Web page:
Wednesday, August 26, 2015


Friday, August 21, 2015

Calling for submissions for the September 2015 Carnival of Natural Parenting: Kids Blogging

We continue to be delighted with the inspiration and wisdom our Carnival of Natural Parenting participants share, and we hope you'll join us for the next carnival in September 2015! (Check out August, July, June, April, March, February, January, and a summary of all our 2014 posts, 2013 posts, 2012 posts, and 2011 posts if you missed any.)

Your co-hosts are Lauren at Hobo Mama and Dionna at Code Name: Mama.

Here are the submission details for September 2015:

Theme: Kids Blogging: It's time for the kids to take over our blogs — what does your little one have to say? Would he like to share what he's been doing this summer? Does she want to dish about what life is really like with you? If your little ones are preverbal (or they don't want to write something), feel free to share pictures (photos or hand-made), imagine a post or letter you imagine your little one would write, or get creative in whatever way feels right to you and your child.

Deadline: Tuesday, September 1. Fill out the webform (at the link or at the bottom) and email your submission to us by 11:59 p.m. Pacific time: CarNatPar {at}

Carnival date: Tuesday, September 8. Before you post, we will send you an email with a little blurb in html to paste into your submission that will introduce the carnival. You will publish your post on September 8 and email us the link if you haven't done so already. Once everyone's posts are published by noon Eastern time, we will send out a finalized list of all the participants' links to generate lots of link love for your site! We'll include full instructions in the email we send before the posting date.

Wednesday, August 19, 2015

My backyard

I have to say —
I still haven't gotten tired
of that view.

(You can click to see it larger.)

Monday, August 17, 2015

Plus size and craving a Stitch Fix? Join the club!

Hobo Mama wants you to know she's a professional blogger! Look at how professional she's being!

Have you heard of Stitch Fix? Assuming you're on Facebook, I'm going to say yes. It's all over the place there, with people giving out their referral links left and right (oo, oo — here's mine!), and it sounds so freaking great.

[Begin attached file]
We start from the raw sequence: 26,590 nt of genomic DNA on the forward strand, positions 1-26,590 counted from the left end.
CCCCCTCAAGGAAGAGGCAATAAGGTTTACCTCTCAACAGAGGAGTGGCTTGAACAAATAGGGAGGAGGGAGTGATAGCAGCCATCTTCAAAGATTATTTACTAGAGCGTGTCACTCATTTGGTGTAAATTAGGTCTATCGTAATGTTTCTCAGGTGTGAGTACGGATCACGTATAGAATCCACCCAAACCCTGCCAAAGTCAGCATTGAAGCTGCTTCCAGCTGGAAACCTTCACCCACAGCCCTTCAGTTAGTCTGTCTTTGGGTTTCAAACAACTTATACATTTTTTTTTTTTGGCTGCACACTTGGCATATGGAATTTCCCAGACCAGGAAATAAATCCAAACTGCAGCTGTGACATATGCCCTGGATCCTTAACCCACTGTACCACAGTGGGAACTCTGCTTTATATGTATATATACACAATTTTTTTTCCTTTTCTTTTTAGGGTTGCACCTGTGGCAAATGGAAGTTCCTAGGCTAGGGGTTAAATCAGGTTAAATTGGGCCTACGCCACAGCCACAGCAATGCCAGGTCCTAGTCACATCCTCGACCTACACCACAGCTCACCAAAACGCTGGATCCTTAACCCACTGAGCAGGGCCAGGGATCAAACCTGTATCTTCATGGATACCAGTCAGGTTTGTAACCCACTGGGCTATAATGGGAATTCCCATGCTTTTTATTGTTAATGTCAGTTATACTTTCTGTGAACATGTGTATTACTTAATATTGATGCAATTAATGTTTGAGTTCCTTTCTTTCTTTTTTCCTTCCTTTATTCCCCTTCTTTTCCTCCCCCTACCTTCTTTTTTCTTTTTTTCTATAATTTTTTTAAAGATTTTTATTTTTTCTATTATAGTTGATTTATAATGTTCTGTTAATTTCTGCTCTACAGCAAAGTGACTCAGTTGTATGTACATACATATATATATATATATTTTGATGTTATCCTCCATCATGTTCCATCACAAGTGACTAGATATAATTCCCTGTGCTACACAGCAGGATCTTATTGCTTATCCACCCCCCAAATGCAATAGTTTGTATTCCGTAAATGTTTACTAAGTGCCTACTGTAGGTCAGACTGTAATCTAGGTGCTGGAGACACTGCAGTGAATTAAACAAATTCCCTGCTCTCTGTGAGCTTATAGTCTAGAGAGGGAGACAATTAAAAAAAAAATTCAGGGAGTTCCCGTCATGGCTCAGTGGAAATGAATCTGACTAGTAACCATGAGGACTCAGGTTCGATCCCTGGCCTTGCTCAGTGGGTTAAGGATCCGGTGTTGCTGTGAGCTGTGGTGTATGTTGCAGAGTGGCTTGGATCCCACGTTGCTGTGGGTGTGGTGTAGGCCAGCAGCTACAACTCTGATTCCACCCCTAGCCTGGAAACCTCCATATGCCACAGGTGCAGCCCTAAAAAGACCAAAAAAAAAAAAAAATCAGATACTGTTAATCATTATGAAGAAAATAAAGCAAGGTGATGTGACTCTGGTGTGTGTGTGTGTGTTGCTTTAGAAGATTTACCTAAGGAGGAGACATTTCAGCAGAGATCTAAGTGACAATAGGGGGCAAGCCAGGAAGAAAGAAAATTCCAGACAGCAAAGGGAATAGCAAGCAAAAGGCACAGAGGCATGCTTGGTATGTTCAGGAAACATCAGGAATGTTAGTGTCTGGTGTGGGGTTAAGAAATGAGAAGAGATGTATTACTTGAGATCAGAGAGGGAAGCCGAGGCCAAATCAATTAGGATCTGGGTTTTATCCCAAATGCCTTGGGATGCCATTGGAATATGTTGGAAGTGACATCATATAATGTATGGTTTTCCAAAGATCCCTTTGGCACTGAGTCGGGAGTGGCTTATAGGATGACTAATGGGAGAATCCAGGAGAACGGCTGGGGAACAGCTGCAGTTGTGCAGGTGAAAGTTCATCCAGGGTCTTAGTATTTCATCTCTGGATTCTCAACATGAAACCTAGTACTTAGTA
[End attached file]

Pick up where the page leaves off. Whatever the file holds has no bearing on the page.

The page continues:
Stitch fix is a subscription clothing service. Your personal stylist sends lovely clothes to your home that you can try on sans dressing-room fluorescents. All the fun of shopping, none of the hassle … for women sizes 0-14. Ah … there's the rub. The chub rub, I mean.

Seriously, 14?! Is that all?

I'm 5'9" and fat. (That is not a pejorative, just a descriptive.) I haven't been a 14 on the bottom since my wedding, unless we count Old Navy jeans, which, let's admit, we shouldn't.

But I'm on that bubble, where I'm sometimes plus size and sometimes conventional. I often do wear size 12-14 on top, but sometimes larger, and more like 16-18 on bottom. What's a fluffy girl to do in the face of Stitch Fix discrimination?

Wednesday, August 12, 2015

Marine adventures

We had a library pass to go
paddle boating on the lake
in a charming wooden boat.
Pirate family, ahoy!

I get to add "on a paddleboat" to
my list of odd places to breastfeed.
Going through
two life jackets was quite the feat!

It was a gorgeous day to be out on the water,
watching seaplanes and avian life take off and land.

Boating brothers!

Tuesday, August 11, 2015

We're all unschoolers

Welcome to the August 2015 Carnival of Natural Parenting: Life Learners

This post was written for inclusion in the monthly Carnival of Natural Parenting hosted by Code Name: Mama and Hobo Mama. This month our participants have talked about how they continue learning throughout life and inspire their children to do the same.

I dug into my photo archives to bring you
these pictures of pursuing learning as an adult.
Hobo Mama wants you to know she's a professional blogger! Look at how professional she's being!

One thing being an adult has taught me — even before I ever heard of unschooling or wanted to pursue that for my then-future kids — is that learning never stops. There is no window to learn something that then closes and you don't have a chance anymore — there's always a new opportunity to educate or train yourself.

I did really well in school, kind of too well. By that I mean that I knew how to play the "game" of school — parrot back what the teachers wanted to hear, get good grades on tests, behave properly — and yet I didn't fully understand the point or value of learning for learning's sake until I was nearly out of academia. I'd thought about going for a master's degree, and, not to knock anyone who kept on into higher and higher education, I'm personally glad I decided to stop after my bachelor's. I'd had 19 years of being in school, from preschool on, and it was time to stop schooling and start learning.

It was actually my senior year of college where that thought had (finally!) kicked in: What was beyond for me, the good-grade-earner schoolgirl? How would I find value? How would I prove my worth? Was I able to direct my own life without others determining my path for me?